The division is separated into two player groups – a 65 to 71 age group and a 72 and older group.

He said he could not thank Hoopfest organizers enough for their work to keep seniors active.

“I love Hoopfest, and now they’ve made it a safe environment for senior people,” Heimbigner said.

The older hoopers played on a Sport Court surface that is more forgiving on joints than the pavement on which other Hoopfest players dribble.

Heimbigner’s team, The Swinging Doors, won both its senior division games and will play Sunday morning to continue its quest for a championship.

But Heimbigner said he’s just grateful to be playing.

He had emergency brain surgery 21 months ago after his brain was bleeding, unbeknownst to him.

He said he would have died had he not had the surgery immediately. Heimbigner had a seizure six hours before the surgery because of the 2½ months of blood building in his head.

He also got Bell’s palsy, sudden weakness in one side of the face, during that 2½-month stretch.

“I’m a person of faith,” he said. “I believe in God. I’m lucky to be alive.”

Throw in shingles and mouth surgery during the 21 months, and then a cut on the bridge of his nose during Hoopfest, and it seems Heimbigner can’t catch a break.

But he has a sense of humor about it.

“I’m like, maybe I should just wear a helmet,” Heimbigner said.

A twin’s Hoopfest memorial

A picture of Tedd Nealey was adorned on the playing surface of the senior court.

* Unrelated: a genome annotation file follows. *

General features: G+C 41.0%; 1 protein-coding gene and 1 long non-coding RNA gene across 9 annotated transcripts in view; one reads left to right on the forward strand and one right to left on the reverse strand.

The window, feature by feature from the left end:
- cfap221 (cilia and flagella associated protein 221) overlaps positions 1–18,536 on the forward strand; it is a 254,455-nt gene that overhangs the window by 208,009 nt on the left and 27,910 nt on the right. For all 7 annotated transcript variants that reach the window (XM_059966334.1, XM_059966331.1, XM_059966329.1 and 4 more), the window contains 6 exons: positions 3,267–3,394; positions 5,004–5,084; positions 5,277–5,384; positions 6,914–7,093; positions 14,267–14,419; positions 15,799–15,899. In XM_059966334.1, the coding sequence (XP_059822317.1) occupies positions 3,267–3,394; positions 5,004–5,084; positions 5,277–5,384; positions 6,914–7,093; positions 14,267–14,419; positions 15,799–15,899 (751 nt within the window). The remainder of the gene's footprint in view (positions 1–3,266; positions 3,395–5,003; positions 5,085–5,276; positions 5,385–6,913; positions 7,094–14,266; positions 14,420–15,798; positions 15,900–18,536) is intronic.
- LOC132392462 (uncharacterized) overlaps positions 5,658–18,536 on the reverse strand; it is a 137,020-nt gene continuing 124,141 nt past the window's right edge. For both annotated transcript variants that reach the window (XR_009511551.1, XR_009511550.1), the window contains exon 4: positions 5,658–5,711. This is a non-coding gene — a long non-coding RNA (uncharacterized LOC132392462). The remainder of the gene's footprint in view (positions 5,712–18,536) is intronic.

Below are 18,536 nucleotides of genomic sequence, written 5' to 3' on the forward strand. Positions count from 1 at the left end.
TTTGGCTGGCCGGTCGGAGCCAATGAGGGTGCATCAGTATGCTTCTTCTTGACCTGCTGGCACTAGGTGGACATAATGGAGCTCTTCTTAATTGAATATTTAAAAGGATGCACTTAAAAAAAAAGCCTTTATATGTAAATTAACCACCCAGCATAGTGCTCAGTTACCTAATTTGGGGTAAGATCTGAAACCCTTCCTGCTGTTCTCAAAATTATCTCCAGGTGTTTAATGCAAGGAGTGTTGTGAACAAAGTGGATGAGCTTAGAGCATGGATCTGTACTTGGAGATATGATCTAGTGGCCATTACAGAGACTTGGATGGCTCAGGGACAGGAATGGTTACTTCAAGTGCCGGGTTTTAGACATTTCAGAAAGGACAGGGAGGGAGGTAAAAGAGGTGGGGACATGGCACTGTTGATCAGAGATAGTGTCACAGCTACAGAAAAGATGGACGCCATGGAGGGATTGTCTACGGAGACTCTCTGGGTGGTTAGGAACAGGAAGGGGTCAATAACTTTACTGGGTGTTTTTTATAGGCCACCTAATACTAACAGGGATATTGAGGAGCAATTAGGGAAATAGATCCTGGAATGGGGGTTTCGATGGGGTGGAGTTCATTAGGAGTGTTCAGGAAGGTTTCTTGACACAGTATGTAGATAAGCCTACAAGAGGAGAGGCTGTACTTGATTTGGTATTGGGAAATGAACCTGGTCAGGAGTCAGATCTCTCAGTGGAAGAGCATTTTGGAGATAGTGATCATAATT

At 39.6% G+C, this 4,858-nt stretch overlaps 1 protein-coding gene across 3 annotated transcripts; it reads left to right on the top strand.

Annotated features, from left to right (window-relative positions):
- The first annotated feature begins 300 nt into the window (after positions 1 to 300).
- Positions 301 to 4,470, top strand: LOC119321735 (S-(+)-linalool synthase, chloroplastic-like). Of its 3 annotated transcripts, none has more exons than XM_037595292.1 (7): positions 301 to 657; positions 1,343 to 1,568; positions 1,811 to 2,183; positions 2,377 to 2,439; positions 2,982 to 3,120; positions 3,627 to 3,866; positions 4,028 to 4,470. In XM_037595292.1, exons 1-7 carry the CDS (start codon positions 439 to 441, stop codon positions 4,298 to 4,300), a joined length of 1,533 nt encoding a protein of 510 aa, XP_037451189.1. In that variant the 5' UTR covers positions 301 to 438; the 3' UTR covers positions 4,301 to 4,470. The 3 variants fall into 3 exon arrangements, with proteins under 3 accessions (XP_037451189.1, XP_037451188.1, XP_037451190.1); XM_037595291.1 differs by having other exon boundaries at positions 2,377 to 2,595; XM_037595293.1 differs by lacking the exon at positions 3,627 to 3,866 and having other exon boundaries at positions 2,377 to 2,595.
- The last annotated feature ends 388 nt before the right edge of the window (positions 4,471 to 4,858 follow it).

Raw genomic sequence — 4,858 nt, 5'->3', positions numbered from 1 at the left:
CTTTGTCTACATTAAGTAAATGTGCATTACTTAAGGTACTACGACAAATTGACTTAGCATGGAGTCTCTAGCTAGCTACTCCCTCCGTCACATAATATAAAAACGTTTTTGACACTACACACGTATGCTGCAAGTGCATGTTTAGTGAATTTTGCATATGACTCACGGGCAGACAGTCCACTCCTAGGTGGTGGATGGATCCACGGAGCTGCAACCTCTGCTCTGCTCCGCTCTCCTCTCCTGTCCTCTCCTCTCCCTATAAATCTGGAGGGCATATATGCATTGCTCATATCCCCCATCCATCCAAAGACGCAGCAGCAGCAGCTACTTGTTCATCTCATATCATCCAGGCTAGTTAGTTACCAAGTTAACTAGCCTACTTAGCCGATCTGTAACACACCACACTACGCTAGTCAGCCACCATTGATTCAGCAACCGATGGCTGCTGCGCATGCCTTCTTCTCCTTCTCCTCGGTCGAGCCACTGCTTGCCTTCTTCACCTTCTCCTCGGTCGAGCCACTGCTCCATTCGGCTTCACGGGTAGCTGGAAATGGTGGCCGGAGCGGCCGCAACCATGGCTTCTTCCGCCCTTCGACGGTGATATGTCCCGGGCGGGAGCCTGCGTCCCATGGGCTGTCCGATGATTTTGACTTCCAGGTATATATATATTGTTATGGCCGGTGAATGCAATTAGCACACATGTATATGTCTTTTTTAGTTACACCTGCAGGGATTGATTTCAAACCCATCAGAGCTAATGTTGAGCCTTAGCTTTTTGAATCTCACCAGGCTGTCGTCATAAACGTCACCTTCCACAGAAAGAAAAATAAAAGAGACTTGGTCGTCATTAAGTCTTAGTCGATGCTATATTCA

Nealey died July 2 after a heavy hay bale fell on him during a farming accident near Reardan, Washington.

“I miss him a lot,” said Terry Nealey, Tedd’s identical twin brother. “We were so used to playing with each other.”

Terry Nealey, 75, said he and his brother played basketball together since they were about 2 years old. They spent many days and nights playing one-on-one.

“Our mother would be yelling at us to come eat dinner,” he said. “We were still in the shop playing basketball.”

The two went to LaCrosse High School, and both played one year of basketball at Whitworth University. They continued to play wherever they could find a court after their brief collegiate athletic career.

Terry Nealey, a retired lawyer, said a lot of people told the brothers they enjoyed watching them play because they passed the ball so well to each other and knew where the other one was on the court at all times.

They played several years together at Hoopfest. Terry Nealey played on The Swinging Doors with Heimbigner Saturday.

Hs brother was not very tall, but he was “very scrappy,” rebounded well, had a great baseline jumpshot and played great defense, Terry Nealey said.

“We both would play tight defense on people,” he said. “That’s really been kind of our success.”

Heimbigner also commended their defensive abilities, saying the Nealey brothers are “tough defenders, and they’re annoying to play against.”

Heimbigner said he joined forces with them and played quite a few years with the brothers.

Tedd Nealey even helped start the new senior division, his brother and Heimbigner said.

“Tedd was a big proponent for senior basketball and senior wellness,” Heimbigner said.

A ceremony for Tedd Nealey was held prior to Saturday’s action at the senior court.

“It was very nice, very touching and a great tribute to my brother,” Terry Nealey said.